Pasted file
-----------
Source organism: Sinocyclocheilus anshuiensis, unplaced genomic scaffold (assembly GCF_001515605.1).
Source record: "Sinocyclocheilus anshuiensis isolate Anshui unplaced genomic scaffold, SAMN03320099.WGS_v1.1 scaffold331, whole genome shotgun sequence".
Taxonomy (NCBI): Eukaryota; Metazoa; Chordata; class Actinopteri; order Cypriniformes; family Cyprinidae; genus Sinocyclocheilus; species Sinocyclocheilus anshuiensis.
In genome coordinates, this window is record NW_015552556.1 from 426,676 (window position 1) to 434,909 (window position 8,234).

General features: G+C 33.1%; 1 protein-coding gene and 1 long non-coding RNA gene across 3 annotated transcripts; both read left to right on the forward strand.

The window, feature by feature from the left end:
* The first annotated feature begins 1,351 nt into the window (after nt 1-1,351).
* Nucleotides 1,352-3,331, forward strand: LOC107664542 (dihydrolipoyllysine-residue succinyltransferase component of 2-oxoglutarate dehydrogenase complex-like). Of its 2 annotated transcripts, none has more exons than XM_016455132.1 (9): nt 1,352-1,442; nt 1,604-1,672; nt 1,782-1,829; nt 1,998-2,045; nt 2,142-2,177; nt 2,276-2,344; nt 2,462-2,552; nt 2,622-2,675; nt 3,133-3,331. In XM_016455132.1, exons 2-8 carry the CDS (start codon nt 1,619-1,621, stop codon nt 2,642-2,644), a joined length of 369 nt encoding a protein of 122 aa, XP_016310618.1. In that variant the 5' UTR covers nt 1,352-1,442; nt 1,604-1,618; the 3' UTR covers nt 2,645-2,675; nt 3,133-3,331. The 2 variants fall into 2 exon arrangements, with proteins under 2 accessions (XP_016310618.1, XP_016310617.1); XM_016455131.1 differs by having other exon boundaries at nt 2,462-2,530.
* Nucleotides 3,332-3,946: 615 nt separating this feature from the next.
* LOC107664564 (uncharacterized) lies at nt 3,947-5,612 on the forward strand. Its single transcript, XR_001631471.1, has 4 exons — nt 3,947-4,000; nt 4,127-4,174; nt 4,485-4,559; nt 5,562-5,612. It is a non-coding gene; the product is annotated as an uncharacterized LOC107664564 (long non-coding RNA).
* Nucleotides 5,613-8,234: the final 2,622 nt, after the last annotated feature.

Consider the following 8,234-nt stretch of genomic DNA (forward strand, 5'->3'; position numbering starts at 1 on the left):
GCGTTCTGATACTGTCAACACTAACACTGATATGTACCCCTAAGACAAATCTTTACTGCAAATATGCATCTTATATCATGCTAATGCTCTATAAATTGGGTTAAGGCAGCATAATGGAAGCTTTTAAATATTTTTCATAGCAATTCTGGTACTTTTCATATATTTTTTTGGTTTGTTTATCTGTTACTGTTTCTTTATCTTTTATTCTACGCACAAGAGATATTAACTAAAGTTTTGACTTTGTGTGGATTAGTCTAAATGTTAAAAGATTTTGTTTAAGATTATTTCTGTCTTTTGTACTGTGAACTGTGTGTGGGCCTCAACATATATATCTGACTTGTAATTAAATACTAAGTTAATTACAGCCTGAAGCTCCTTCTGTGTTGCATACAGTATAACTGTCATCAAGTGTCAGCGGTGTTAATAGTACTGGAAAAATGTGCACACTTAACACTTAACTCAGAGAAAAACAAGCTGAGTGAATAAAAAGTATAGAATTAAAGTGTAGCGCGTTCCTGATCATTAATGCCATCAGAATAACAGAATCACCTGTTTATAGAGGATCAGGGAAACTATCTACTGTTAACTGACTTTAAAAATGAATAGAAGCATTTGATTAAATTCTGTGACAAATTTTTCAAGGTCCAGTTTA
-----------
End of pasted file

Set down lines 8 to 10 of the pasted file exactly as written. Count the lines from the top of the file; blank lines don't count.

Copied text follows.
* Nucleotides 1,352-3,331, forward strand: LOC107664542 (dihydrolipoyllysine-residue succinyltransferase component of 2-oxoglutarate dehydrogenase complex-like). Of its 2 annotated transcripts, none has more exons than XM_016455132.1 (9): nt 1,352-1,442; nt 1,604-1,672; nt 1,782-1,829; nt 1,998-2,045; nt 2,142-2,177; nt 2,276-2,344; nt 2,462-2,552; nt 2,622-2,675; nt 3,133-3,331. In XM_016455132.1, exons 2-8 carry the CDS (start codon nt 1,619-1,621, stop codon nt 2,642-2,644), a joined length of 369 nt encoding a protein of 122 aa, XP_016310618.1. In that variant the 5' UTR covers nt 1,352-1,442; nt 1,604-1,618; the 3' UTR covers nt 2,645-2,675; nt 3,133-3,331. The 2 variants fall into 2 exon arrangements, with proteins under 2 accessions (XP_016310618.1, XP_016310617.1); XM_016455131.1 differs by having other exon boundaries at nt 2,462-2,530.
* Nucleotides 3,332-3,946: 615 nt separating this feature from the next.
* LOC107664564 (uncharacterized) lies at nt 3,947-5,612 on the forward strand. Its single transcript, XR_001631471.1, has 4 exons — nt 3,947-4,000; nt 4,127-4,174; nt 4,485-4,559; nt 5,562-5,612. It is a non-coding gene; the product is annotated as an uncharacterized LOC107664564 (long non-coding RNA).